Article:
Invus led the financing round, which included Redmile Group and a number of other investors.
“We are delighted by the strong support and recognition we received in this Series C financing and the expansion of our group of world-class life sciences investors, which now includes Invus and Redmile,” Dr. Nagesh Mahanthappa, president and chief executive officer of Scholar Rock, said in a press release.
Scholar Rock believes SRK-015 can improve SMA patients’ muscle strength and movement.
The trials will look at SRK-015 as a stand-alone therapy and in combinations with other treatments. The stand-alone tests will apply to certain groups of SMA patients. The combinations will involve SRK-015 and therapies that increase the production of SMN, the protein that is deficient in SMA.
Two of the hallmarks of SMA are muscle weakness and nerve cell deterioration, which affects patients’ ability to move.
SRK-015 targets faulty versions of the protein myostatin that inhibit muscle growth. Mutations of the myostatin gene are what produce the abnormal protein.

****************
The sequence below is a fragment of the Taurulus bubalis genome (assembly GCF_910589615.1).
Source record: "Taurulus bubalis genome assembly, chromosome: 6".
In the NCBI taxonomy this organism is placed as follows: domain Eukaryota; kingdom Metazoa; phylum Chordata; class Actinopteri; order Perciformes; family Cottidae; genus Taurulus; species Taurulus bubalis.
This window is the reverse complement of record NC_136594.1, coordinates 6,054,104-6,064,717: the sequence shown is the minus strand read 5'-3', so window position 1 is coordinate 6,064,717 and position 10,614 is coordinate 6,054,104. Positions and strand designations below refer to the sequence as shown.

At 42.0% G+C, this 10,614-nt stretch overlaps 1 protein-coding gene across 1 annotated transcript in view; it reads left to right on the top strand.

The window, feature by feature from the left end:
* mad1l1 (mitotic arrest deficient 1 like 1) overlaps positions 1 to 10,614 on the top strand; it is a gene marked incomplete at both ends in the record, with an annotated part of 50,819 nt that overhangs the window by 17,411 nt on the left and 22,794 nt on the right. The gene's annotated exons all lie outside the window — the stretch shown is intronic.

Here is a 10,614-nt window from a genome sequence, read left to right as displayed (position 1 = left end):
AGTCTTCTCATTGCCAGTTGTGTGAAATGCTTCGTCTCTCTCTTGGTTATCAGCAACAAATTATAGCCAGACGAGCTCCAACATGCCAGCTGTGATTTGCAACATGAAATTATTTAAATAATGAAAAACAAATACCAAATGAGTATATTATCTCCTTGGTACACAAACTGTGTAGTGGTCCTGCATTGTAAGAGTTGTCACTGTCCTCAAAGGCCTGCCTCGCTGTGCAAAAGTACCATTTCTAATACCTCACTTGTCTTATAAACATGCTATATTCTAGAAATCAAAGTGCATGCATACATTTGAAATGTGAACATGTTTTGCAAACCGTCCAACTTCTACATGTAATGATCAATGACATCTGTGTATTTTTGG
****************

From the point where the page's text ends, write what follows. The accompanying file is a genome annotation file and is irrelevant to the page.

Studies have also suggested that inhibiting the production of faulty myostatin may be a way to treat neurological disorders such as SMA.
Scholar Rock hopes SRK-015 works on both the muscle and nerve-cell dimensions of SMA.
The company plans to test SRK-015 later as a potential treatment for cancer, iron deficiency anemias and fibrosis — or tissue-scarring — diseases.
“We expect 2018 to be a critical year of growth for Scholar Rock, as we advance the first clinical candidate from our groundbreaking platform into the clinic to address an important unmet need in SMA and continue to build out our [therapy] pipeline,” Mahanthappa said.
Scholar Rock has a patent on SRK-015 that runs through May 2034. The U.S. Patent and Trademark Office granted it in September 2017 after studies in primates showed that it had the ability to improve muscle cell function and strength.
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